Ryan: And then you could just have some body weight squats in there, or even just some jumps. Spending time rather than repetitions doing this. So for example, you could take 45 seconds per movement. You can start off again with your pushups, and after that 45 seconds, you do 45 seconds of a pulling movement and could just be those reverse rows. That’s plenty. After that, you can do the inverted press and you finish off with jumps or these body weight squats for 45 seconds. And if you’re feeling good, you go back and you do another round of that. And you can finish off with a little bit of flexibility, just a little bit of stretching. And wow, really thinking about that, that’s what, 20 minutes. And you hit that really hard two times a week, you’re going to be good to go. And the thing is, again, it’s just helping you to be able to be active in the things that you want to be able to do.
Andy: Right. So this is assuming you have other activities.
Ryan: Absolutely, absolutely.
Andy: This is kind of a combination of preparing yourself for those activities and for a variety of activities. Also sort of you can use this to balance out what activities you’re into too. If you’re doing a lot of hiking and you don’t really do any upper body kind of stuff with that, like your legs are probably going to be plenty strong. But you might need to sort of stretch out the backside of your legs. Hamstring stretches and things like that. And you might want to do some upper body exercise, focus on pushups, inverted presses and those reverse rows or pull ups or something like that. And then you probably don’t need to worry about squatting or jumps or anything like that if hiking is your main thing.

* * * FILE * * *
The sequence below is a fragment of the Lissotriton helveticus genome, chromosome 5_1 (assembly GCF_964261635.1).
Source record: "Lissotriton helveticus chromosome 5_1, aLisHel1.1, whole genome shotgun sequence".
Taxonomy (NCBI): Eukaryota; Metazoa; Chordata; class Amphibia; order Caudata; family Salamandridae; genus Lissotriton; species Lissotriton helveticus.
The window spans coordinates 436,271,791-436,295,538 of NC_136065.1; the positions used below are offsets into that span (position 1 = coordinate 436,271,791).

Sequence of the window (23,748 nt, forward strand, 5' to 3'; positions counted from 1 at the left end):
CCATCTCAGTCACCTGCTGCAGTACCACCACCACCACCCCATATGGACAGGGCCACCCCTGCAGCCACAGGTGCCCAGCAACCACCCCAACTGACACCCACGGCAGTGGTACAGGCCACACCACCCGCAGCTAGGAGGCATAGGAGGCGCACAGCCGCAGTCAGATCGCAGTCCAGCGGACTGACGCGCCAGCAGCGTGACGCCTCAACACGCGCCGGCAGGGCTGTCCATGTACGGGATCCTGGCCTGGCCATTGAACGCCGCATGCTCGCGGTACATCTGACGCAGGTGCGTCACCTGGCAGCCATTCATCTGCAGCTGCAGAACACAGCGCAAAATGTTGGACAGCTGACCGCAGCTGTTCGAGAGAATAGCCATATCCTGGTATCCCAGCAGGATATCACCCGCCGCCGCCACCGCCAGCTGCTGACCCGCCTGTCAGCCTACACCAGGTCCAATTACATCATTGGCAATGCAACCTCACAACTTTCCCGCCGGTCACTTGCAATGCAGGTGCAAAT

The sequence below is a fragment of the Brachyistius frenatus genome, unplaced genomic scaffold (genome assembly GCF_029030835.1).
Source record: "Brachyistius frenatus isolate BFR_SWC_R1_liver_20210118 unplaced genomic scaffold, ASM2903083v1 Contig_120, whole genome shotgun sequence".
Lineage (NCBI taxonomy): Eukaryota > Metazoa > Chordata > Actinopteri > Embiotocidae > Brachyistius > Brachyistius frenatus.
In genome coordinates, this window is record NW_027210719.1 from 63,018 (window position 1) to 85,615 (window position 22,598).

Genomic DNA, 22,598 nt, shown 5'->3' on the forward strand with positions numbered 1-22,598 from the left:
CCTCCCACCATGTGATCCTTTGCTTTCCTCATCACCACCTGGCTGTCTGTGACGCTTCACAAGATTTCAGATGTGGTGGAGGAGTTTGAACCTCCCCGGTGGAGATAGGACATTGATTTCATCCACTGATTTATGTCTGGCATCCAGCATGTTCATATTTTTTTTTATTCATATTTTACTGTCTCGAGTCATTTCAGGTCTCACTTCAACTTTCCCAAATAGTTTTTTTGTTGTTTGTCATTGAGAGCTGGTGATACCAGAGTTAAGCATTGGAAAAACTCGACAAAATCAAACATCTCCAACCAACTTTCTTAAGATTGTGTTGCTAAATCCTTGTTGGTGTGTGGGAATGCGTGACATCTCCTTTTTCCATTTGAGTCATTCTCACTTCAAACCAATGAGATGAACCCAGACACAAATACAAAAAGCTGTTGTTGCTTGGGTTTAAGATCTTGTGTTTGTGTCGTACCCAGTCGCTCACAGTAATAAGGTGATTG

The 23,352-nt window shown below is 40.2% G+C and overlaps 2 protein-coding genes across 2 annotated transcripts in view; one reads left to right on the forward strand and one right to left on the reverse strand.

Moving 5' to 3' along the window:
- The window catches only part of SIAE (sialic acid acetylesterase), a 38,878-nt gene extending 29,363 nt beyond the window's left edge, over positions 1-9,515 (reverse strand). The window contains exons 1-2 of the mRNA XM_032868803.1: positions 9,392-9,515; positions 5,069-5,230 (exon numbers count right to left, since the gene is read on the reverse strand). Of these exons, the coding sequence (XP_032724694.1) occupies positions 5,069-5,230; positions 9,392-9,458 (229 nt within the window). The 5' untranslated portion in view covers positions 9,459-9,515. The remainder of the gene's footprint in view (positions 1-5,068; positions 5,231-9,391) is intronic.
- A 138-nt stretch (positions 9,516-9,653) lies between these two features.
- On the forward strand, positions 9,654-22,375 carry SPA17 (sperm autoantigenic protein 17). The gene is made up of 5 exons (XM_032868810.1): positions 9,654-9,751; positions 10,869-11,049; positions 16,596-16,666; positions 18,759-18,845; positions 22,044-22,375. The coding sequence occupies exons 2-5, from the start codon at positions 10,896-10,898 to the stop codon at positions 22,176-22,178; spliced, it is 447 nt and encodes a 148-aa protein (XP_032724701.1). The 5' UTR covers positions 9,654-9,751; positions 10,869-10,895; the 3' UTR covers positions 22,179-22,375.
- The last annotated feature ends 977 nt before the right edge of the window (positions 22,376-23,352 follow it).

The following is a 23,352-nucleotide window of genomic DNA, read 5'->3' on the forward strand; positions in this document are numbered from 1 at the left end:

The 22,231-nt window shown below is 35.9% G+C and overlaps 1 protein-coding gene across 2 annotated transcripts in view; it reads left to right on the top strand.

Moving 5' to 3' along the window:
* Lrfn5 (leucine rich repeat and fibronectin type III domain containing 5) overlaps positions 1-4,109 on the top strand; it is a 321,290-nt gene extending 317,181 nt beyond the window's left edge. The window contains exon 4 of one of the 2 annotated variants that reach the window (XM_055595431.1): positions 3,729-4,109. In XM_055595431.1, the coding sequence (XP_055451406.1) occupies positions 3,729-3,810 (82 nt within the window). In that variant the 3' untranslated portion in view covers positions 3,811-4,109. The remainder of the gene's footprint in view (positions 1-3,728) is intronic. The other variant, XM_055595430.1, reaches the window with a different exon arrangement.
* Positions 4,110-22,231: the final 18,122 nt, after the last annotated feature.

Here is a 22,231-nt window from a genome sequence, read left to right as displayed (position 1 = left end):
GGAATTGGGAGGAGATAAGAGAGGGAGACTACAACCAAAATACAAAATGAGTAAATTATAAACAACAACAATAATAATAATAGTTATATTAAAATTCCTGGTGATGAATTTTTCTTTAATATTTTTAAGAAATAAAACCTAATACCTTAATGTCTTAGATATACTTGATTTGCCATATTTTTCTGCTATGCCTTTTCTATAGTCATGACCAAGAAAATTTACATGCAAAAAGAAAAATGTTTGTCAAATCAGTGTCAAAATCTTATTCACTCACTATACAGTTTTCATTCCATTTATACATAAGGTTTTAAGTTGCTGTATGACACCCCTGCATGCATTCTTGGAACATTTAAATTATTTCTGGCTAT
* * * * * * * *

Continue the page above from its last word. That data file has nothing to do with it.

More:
Ryan: Yeah, that’s a great example because you can also look at it in terms of seasonal. And so for example, let’s say you’re coming into the winter sport months and your focus is going to be on snowboarding and going out on the weekends with your family or skiing or something like that. Then you can make that little shift and reframe the goal of those two sessions to reflect and help you with your snowboarding. And going into spring, maybe whatever’s happening, you can focus on the next thing. So I really liked this a lot because again, it’s very simple, and just focus on really doing the work. And it doesn’t have to be a long hour, hour and a half at all. I would go very intense with the strength circuit. That’s really the main thing.
Ryan: So we have the five P’s here in GMB. And so your prep would be focusing on the bear, monkey, frogger and the crab. And then the practice could be maybe just continuing on with that locomotion or maybe just taking one movement that’s going to help you if, let’s say it’s for snowboarding, and then practicing a particular stance or something like that that you know I haven’t really done enough of this and I want to make sure that I can actually continue to snowboard this year. So you practice that a little bit, and then you hit that circuit really hard, stretch a little bit and you’re done. So again, it could just be 20 minutes done twice a week. Okay.
Andy: Cool. Yeah, I like that. I like the flexibility of that and the fact that it can really complement what you’re doing and not take it over. Again, I think that’s something that people worry about a lot is like I do all these things and I don’t want a workout that’s going to leave me too tired to enjoy my ultimate game on the weekend or whatever.
Ryan: Yeah, absolutely. So next up we have, I’m calling it the trickster. So the trickster really it’s the kind of person that’s really interested in skills. It’s I want to get this particular thing. They’re really interested in, in this case, bodyweight training, and so maybe they want to get the muscle up or maybe the handstand or something like that. And so really the focus is on a particular skill.
Andy: Whatever party trick you’re into, how do you build your training around getting that?
Ryan: Right. And we do find of course a lot of people in GMB, this is where they are obviously because we show skills and different things that you can do.
Andy: Go figure. When you make the best tutorials on the internet for certain skills, people looking for those skills will find you.
Ryan: That’s crazy. That’s crazy.
Andy: I know. Somebody should come up with a marketing strategy around this.
Ryan: Oh, I know. They should. That’d be great.